Presbyopic corneal inlay shows promise

October 15, 2009

Results from early clinical experience show the latest version of an investigational presbyopic corneal inlay is associated with efficacy and safety that translate to high patient satisfaction.

The corneal inlay is a microporous, optically clear, hydrogel 2-mm insert used in an additive procedure that addresses presbyopia by steepening the central cornea and increasing its power, said Dr. Barragan, director, Laser Ocular Hidalgo, Monterrey, Mexico. The inlay has the same refractive index as the cornea and is placed intrastromally in the nondominant eye, under a LASIK-type flap. The inlay is intended for use in patients aged 45 or more years who have emmetropic presbyopia with 20/25 or better distance uncorrected visual acuity (UCVA) and a near add requirement of 1.5 to 2.5 D.

Mexican, Canadian study

No losses of two or more lines of near or distance BCVA were seen at any follow-up visit, and the single adverse event that occurred in the series was a need for repositioning of a displaced inlay on the first day after surgery. The latter procedure was completed successfully and resulted in good vision.

"The manufacturer has redesigned the inlay by increasing its diameter from 1.5 to 2 mm in order to improve near and intermediate vision while avoiding compromise of distance UCVA," Dr. Barragan said. "The early clinical results indicate these goals have been achieved. Patient satisfaction with distance vision is strong, and at this point in our follow-up, 100% of patients stated they would have the procedure again."

Keith Holliday, PhD, vice president, research and development, ReVision Optics, Lake Forest, CA, told Ophthalmology Times, "We now have follow-up data for patients in this study out to 9 months that show the visual acuity outcomes and functionality remain stable. More recently, flaps have been created using [a femtosecond laser (IntraLase, Abbott Medical Optics)], and early results for these patients indicate it results in even better vision performance."

The microporous hydrogel material of the inlay is biocompatible and allows transmission of nutrients, oxygen, and water. When placed under a LASIK-type flap, the inlay is delivered onto a dry stromal bed and centered over the constricted pupil using an inserter designed to minimize corneal touch.

The inlay adheres to the dry cornea and is covered with the hydrated corneal flap.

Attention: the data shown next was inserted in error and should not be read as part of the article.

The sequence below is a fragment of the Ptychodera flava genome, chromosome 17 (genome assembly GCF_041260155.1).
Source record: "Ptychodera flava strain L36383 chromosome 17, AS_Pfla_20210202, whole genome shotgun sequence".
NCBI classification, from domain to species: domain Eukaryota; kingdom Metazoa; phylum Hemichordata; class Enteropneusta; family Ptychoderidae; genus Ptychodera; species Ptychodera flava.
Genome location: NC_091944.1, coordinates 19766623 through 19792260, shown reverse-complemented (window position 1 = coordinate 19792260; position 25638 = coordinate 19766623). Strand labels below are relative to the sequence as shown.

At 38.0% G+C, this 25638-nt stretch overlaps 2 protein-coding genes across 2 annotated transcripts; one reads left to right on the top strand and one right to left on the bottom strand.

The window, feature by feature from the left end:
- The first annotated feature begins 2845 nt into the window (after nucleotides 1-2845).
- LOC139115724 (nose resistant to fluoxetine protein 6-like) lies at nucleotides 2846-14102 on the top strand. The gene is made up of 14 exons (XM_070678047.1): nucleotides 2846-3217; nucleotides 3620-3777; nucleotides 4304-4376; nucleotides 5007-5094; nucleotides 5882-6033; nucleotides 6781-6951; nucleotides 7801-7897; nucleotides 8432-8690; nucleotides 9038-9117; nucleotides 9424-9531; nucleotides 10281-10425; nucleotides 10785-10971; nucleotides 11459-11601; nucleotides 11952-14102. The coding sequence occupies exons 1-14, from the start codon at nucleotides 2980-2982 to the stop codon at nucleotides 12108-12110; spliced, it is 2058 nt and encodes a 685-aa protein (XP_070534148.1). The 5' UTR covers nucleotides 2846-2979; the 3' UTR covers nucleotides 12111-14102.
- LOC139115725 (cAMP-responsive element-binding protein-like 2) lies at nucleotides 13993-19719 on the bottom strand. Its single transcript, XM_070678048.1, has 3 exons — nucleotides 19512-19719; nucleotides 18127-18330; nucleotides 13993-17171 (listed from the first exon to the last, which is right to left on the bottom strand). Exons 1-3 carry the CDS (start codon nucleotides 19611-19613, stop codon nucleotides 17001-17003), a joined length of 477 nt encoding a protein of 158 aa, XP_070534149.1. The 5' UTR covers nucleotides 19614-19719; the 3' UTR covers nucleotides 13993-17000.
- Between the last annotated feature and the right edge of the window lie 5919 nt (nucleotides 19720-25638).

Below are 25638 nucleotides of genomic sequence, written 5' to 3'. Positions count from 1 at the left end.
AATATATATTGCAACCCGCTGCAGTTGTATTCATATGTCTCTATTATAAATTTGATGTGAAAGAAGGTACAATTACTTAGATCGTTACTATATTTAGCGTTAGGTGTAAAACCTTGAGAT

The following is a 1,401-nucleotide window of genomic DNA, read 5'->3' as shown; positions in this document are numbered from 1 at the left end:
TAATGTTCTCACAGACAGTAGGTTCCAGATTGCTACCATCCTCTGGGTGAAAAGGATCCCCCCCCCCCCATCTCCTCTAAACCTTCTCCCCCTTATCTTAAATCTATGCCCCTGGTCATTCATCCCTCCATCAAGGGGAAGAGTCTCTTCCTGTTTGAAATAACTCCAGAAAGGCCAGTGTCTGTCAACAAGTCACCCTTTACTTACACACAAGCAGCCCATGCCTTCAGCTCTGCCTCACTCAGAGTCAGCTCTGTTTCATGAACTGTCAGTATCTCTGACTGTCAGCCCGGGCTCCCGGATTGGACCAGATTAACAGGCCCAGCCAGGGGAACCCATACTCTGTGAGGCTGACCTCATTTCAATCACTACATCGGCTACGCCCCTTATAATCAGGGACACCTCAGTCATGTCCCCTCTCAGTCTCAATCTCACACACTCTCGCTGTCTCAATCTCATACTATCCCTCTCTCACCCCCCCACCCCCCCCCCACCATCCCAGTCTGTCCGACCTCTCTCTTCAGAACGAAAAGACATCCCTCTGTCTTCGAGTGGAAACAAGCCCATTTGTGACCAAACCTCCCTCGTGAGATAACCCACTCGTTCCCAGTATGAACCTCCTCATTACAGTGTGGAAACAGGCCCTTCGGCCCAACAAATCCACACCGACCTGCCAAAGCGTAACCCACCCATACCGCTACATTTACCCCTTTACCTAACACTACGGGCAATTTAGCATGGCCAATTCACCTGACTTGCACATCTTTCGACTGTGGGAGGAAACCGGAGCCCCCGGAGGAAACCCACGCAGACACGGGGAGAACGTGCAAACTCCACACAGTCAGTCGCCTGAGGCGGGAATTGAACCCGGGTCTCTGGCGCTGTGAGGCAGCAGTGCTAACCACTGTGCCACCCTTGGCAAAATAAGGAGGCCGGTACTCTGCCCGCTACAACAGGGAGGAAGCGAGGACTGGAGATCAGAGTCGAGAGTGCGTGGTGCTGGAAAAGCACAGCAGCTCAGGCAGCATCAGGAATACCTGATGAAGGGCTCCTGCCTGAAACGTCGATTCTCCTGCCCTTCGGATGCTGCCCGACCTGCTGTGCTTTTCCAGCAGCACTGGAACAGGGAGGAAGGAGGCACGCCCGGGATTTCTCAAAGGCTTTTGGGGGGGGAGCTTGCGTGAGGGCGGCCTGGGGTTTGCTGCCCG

"The surgical procedure for placing this inlay is very easy, and it can also be removed easily, if necessary," Dr. Barragan said.

The 38 patients whose data were analyzed had an average age of 49.4 years (range, 45 to 56 years), and preoperatively, their mean sphere, cylinder, and near add power were +0.38 D, –0.38 D, and +1.82 D.

The results reported by Dr. Barragan were based on data from 1-, 3-, and 6-month follow-up visits completed by 37, 22, and 7 patients, respectively. Mean preoperative near UCVA was about 20/60 and improved to 20/25 at all follow-up visits, representing an average gain of four lines. Mean intermediate UCVA improved by about two lines, from about 20/40 to 20/25.

"We are very encouraged that the excellent near and intermediate visual acuity results are consistent with patient reports on their functional vision," he said. "Patients are asked about their ability to perform a variety of near tasks, including reading instructions on medicine bottles, newspapers, magazines, dialing their cell phones, and examining their finger nails, as well as about intermediate tasks, including working at the computer, finding items on the kitchen shelf, using a wall calendar, recognizing photo portraits, and using a bathroom mirror. All patients report being able to perform all of these intermediate tasks and almost all of these near tasks without glasses."

Future trials

Dr. Holliday said that the corneal inlay recently obtained the CE mark in Europe, whereas it remains an investigational device in the United States. ReVision Optics said that it hopes to begin clinical trials in the United States later this year.

The work was performed in collaboration with David Lin, MD, and Simon Holland, MD, Pacific Laser Eye Centre, Vancouver, British Columbia.